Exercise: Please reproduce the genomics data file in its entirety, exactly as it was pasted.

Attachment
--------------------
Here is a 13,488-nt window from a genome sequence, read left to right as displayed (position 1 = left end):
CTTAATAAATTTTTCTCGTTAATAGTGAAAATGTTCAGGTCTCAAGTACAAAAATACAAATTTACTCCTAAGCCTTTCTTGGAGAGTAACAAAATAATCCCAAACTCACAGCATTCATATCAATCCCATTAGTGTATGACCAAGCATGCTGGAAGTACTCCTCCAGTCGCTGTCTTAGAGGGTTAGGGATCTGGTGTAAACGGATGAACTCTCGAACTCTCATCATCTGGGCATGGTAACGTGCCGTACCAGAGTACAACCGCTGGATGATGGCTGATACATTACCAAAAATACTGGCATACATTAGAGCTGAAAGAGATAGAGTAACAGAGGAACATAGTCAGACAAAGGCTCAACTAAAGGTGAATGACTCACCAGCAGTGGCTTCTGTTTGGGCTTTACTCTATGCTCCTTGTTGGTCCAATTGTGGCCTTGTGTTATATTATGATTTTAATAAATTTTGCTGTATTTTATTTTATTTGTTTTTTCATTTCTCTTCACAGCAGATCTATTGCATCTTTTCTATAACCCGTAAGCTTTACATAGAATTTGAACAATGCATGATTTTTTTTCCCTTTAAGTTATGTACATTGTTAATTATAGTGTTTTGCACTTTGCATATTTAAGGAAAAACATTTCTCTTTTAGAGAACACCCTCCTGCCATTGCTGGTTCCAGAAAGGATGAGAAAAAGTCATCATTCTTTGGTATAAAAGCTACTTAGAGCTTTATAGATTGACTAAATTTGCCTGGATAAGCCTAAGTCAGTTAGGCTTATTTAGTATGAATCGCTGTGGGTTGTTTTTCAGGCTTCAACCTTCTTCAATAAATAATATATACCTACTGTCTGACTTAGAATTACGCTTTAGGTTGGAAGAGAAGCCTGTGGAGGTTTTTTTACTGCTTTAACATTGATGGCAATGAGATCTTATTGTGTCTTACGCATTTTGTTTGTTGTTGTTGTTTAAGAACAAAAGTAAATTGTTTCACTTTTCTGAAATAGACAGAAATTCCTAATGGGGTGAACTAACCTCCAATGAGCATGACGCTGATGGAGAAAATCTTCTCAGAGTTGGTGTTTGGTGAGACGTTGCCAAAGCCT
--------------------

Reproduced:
Here is a 13,488-nt window from a genome sequence, read left to right as displayed (position 1 = left end):
CTTAATAAATTTTTCTCGTTAATAGTGAAAATGTTCAGGTCTCAAGTACAAAAATACAAATTTACTCCTAAGCCTTTCTTGGAGAGTAACAAAATAATCCCAAACTCACAGCATTCATATCAATCCCATTAGTGTATGACCAAGCATGCTGGAAGTACTCCTCCAGTCGCTGTCTTAGAGGGTTAGGGATCTGGTGTAAACGGATGAACTCTCGAACTCTCATCATCTGGGCATGGTAACGTGCCGTACCAGAGTACAACCGCTGGATGATGGCTGATACATTACCAAAAATACTGGCATACATTAGAGCTGAAAGAGATAGAGTAACAGAGGAACATAGTCAGACAAAGGCTCAACTAAAGGTGAATGACTCACCAGCAGTGGCTTCTGTTTGGGCTTTACTCTATGCTCCTTGTTGGTCCAATTGTGGCCTTGTGTTATATTATGATTTTAATAAATTTTGCTGTATTTTATTTTATTTGTTTTTTCATTTCTCTTCACAGCAGATCTATTGCATCTTTTCTATAACCCGTAAGCTTTACATAGAATTTGAACAATGCATGATTTTTTTTCCCTTTAAGTTATGTACATTGTTAATTATAGTGTTTTGCACTTTGCATATTTAAGGAAAAACATTTCTCTTTTAGAGAACACCCTCCTGCCATTGCTGGTTCCAGAAAGGATGAGAAAAAGTCATCATTCTTTGGTATAAAAGCTACTTAGAGCTTTATAGATTGACTAAATTTGCCTGGATAAGCCTAAGTCAGTTAGGCTTATTTAGTATGAATCGCTGTGGGTTGTTTTTCAGGCTTCAACCTTCTTCAATAAATAATATATACCTACTGTCTGACTTAGAATTACGCTTTAGGTTGGAAGAGAAGCCTGTGGAGGTTTTTTTACTGCTTTAACATTGATGGCAATGAGATCTTATTGTGTCTTACGCATTTTGTTTGTTGTTGTTGTTTAAGAACAAAAGTAAATTGTTTCACTTTTCTGAAATAGACAGAAATTCCTAATGGGGTGAACTAACCTCCAATGAGCATGACGCTGATGGAGAAAATCTTCTCAGAGTTGGTGTTTGGTGAGACGTTGCCAAAGCCT